Art is seeing the everyday with fresh eyes. Today we’ll look at two books that feature illustrations made with fabrics.
Celebrated librarian Jeanette Larson joined forces with her friend, artist Adrienne Yorinks to create Hummingbirds: Facts and Folklore from the Americas.
I met Jeanette when she attended the ALA-Midwinter Meeting in San Diego as a first-time author to promote her debut picture book.
Jeanette Larson: [Adrienne] does not work from sketches. There are some studies–pieces she did and then discarded — but she works directly on the fabric. It’s pretty interesting to watch!
Adrienne Yorinks: To briefly describe my process, I create small gesture drawings to see how the flow is for the entire book and then for each book, I figure out which method I use.
For Hummingbirds, I used all different ways to try to capture these exceptional creatures. I knew from the start that I wanted to create different art between the factual parts, and the folklore pages.
Anna Grossnickle Hines wanted to write a book about peace. Inspired by her writer friends, she set herself a goal to write one poem per day, with peace as her theme.
After many months of writing, revising, sifting and sorting, she felt she had enough poems to form the basis for her latest book, Peaceful Pieces.
Anna Grossnickle Hines: Peace has always been important to me, all kinds of peace, from an inner calm to the end of wars all over the earth. . .”
. . . I knew I wanted to illustrate the book with quilts, and I knew that would be a new challenge. The poems, though all about peace, are varied in content. . .
Some immediately suggest an image . . .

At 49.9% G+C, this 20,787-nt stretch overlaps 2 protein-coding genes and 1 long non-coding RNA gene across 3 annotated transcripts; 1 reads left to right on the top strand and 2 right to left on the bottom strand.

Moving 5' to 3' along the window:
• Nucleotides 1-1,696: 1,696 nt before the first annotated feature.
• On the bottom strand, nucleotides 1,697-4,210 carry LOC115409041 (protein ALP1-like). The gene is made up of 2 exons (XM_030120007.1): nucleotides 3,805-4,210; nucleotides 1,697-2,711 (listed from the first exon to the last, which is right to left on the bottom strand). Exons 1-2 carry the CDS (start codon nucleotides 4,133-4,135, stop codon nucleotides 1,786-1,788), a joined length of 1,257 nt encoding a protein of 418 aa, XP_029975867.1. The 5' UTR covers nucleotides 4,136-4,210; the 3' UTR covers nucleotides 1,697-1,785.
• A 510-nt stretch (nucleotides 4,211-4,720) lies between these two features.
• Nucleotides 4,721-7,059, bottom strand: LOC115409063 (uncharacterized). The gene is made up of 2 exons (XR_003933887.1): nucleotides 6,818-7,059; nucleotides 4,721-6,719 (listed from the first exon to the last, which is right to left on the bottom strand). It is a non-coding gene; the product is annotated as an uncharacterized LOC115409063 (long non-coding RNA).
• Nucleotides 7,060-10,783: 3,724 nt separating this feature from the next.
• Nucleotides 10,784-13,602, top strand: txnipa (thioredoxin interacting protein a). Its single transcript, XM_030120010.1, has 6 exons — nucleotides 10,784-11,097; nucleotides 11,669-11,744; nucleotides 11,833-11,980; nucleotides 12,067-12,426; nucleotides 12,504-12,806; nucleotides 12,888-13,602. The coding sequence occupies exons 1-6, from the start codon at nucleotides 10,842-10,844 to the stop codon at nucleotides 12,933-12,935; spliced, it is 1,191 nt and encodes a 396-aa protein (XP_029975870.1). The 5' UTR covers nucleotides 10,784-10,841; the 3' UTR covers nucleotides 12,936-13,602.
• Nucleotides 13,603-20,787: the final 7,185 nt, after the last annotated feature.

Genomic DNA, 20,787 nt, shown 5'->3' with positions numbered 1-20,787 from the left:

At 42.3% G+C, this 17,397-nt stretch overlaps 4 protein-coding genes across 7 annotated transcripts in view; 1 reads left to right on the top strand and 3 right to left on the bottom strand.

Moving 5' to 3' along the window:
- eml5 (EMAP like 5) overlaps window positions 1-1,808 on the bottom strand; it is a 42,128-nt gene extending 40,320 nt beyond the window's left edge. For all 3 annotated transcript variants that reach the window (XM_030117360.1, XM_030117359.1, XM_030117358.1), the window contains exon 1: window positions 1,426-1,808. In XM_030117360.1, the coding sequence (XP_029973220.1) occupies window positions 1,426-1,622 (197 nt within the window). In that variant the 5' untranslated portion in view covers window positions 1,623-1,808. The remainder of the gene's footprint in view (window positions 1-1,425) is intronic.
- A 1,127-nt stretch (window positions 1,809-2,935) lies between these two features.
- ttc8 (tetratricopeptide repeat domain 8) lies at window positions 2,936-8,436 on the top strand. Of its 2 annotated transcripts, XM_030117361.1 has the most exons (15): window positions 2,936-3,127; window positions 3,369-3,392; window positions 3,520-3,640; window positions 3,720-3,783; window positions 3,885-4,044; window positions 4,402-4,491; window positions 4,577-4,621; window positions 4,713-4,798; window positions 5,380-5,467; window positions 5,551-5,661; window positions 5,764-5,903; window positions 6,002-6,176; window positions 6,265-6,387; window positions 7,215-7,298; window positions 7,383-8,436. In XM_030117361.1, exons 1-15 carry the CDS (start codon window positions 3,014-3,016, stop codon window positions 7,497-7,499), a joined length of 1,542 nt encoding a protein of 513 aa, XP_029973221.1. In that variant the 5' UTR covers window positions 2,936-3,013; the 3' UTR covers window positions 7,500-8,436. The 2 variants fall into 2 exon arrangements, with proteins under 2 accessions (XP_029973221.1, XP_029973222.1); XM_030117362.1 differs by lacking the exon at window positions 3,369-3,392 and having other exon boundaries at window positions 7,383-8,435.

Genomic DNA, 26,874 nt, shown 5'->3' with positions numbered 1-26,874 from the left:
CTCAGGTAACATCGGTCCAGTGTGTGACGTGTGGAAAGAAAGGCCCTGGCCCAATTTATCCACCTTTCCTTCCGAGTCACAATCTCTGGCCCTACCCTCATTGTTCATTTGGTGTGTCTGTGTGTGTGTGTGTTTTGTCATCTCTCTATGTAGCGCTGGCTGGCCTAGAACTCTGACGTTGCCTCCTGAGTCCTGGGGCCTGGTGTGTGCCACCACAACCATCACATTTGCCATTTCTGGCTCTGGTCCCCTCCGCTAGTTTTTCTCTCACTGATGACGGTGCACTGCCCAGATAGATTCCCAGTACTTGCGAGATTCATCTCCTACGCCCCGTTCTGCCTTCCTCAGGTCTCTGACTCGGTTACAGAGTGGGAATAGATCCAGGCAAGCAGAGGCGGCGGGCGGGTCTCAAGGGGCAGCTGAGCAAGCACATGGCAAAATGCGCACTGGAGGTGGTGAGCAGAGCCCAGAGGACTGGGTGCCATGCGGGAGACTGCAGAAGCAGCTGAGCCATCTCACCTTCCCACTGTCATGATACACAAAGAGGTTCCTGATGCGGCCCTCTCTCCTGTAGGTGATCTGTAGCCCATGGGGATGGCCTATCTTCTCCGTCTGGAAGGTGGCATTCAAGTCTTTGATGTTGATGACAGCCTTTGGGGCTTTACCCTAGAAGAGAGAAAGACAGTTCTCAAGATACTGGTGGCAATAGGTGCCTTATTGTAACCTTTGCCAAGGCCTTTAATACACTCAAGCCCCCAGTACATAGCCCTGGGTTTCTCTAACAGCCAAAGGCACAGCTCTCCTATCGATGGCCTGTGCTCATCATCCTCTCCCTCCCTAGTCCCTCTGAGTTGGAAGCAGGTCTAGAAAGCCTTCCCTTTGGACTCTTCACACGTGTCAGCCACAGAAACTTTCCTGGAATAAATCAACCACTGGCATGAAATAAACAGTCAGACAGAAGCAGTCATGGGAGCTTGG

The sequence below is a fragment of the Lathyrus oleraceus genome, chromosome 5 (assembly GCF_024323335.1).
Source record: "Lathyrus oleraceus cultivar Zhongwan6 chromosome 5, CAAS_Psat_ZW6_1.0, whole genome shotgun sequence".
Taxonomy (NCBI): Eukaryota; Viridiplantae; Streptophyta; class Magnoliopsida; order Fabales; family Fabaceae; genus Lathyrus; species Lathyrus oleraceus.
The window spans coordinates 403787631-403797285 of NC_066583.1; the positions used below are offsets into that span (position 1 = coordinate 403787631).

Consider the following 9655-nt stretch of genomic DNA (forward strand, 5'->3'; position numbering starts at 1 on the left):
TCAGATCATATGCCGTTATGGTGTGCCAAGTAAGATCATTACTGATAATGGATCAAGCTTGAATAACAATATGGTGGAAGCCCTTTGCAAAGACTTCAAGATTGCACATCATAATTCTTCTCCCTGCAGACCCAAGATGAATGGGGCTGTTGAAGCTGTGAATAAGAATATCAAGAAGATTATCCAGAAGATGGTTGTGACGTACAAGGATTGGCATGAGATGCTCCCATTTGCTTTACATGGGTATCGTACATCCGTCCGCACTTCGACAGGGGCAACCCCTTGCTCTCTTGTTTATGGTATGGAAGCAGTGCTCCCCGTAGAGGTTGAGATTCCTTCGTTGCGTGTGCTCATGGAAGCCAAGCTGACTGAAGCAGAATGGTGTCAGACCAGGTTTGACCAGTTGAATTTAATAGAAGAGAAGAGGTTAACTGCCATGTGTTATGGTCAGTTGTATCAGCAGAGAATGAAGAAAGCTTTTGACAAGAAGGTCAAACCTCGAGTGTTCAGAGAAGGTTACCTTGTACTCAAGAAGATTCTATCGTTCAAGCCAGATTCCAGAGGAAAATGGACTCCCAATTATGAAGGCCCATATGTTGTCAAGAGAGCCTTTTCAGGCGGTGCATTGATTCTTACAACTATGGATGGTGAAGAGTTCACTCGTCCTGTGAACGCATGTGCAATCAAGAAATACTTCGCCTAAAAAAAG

. . . but others are more abstract. How was I going to translate these concepts into strong graphic images?
And how was I going to create a collection of fifteen or more quilts that would feel like they belonged together in one book and not be too jarring as the pages were turned?
After quite a few rejections, I found editor Sally Doherty at Holt, who in turn, enlisted book designer April Ward. I sent them samples and sketches. They liked some but were disappointed in others. . .
For several months we went back and forth. I was grateful for their helpful comments, and had a much better vision of many of the quilts. . . .
I decided that it would help if the colors and patterns of the fabric could carry over from one page to the next, a bit of something familiar with each page turn, along with the new image.
Joy Chu: Anna’s website is a plethora of information about both the children’s book process, and the work behind her many titles. For those of you wondering about making the transition from traditional art materials to digitized imagery, you can find out how Anna acquired new skills for the creation of her previous book I Am a Backhoe, here. Click here to visit her website.
Often the editor and designer, alongside the rest of the publishing team will reserve a conference room just to view finished art sequentially. Here’s Anna’s final art, being viewed and reviewed by all:
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